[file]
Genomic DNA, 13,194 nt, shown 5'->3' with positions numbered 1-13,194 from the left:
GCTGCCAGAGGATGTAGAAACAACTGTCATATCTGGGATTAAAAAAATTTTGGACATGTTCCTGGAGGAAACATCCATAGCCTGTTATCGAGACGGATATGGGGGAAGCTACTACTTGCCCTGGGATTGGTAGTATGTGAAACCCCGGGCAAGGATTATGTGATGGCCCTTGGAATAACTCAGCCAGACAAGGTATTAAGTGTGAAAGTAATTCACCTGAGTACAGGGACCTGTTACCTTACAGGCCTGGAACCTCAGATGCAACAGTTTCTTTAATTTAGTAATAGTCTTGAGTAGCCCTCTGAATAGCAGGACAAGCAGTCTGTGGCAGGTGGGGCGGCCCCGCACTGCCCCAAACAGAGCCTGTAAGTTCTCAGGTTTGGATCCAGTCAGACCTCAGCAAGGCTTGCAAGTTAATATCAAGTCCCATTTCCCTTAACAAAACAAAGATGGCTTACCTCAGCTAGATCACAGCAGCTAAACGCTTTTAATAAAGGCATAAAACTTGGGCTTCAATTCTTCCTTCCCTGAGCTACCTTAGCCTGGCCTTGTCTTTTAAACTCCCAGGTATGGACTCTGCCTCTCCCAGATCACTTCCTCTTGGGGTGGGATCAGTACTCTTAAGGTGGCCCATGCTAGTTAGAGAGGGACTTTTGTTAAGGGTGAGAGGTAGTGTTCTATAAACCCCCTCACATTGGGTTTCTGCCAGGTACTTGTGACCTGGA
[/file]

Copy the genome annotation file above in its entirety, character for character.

Genomic DNA, 13,194 nt, shown 5'->3' with positions numbered 1-13,194 from the left:
GCTGCCAGAGGATGTAGAAACAACTGTCATATCTGGGATTAAAAAAATTTTGGACATGTTCCTGGAGGAAACATCCATAGCCTGTTATCGAGACGGATATGGGGGAAGCTACTACTTGCCCTGGGATTGGTAGTATGTGAAACCCCGGGCAAGGATTATGTGATGGCCCTTGGAATAACTCAGCCAGACAAGGTATTAAGTGTGAAAGTAATTCACCTGAGTACAGGGACCTGTTACCTTACAGGCCTGGAACCTCAGATGCAACAGTTTCTTTAATTTAGTAATAGTCTTGAGTAGCCCTCTGAATAGCAGGACAAGCAGTCTGTGGCAGGTGGGGCGGCCCCGCACTGCCCCAAACAGAGCCTGTAAGTTCTCAGGTTTGGATCCAGTCAGACCTCAGCAAGGCTTGCAAGTTAATATCAAGTCCCATTTCCCTTAACAAAACAAAGATGGCTTACCTCAGCTAGATCACAGCAGCTAAACGCTTTTAATAAAGGCATAAAACTTGGGCTTCAATTCTTCCTTCCCTGAGCTACCTTAGCCTGGCCTTGTCTTTTAAACTCCCAGGTATGGACTCTGCCTCTCCCAGATCACTTCCTCTTGGGGTGGGATCAGTACTCTTAAGGTGGCCCATGCTAGTTAGAGAGGGACTTTTGTTAAGGGTGAGAGGTAGTGTTCTATAAACCCCCTCACATTGGGTTTCTGCCAGGTACTTGTGACCTGGA